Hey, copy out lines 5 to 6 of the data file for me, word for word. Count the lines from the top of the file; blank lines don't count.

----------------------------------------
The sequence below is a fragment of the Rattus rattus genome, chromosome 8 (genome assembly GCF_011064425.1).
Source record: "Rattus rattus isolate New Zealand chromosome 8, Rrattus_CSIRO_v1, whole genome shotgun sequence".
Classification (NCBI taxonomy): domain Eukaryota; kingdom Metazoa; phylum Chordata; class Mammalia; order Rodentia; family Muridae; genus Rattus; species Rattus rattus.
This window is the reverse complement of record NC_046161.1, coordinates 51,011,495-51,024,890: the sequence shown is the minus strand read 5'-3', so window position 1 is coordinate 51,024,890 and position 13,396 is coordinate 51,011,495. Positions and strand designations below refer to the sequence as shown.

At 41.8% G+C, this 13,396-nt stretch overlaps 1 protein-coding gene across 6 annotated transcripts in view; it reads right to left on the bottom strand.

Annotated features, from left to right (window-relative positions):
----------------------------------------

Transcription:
At 41.8% G+C, this 13,396-nt stretch overlaps 1 protein-coding gene across 6 annotated transcripts in view; it reads right to left on the bottom strand.

Annotated features, from left to right (window-relative positions):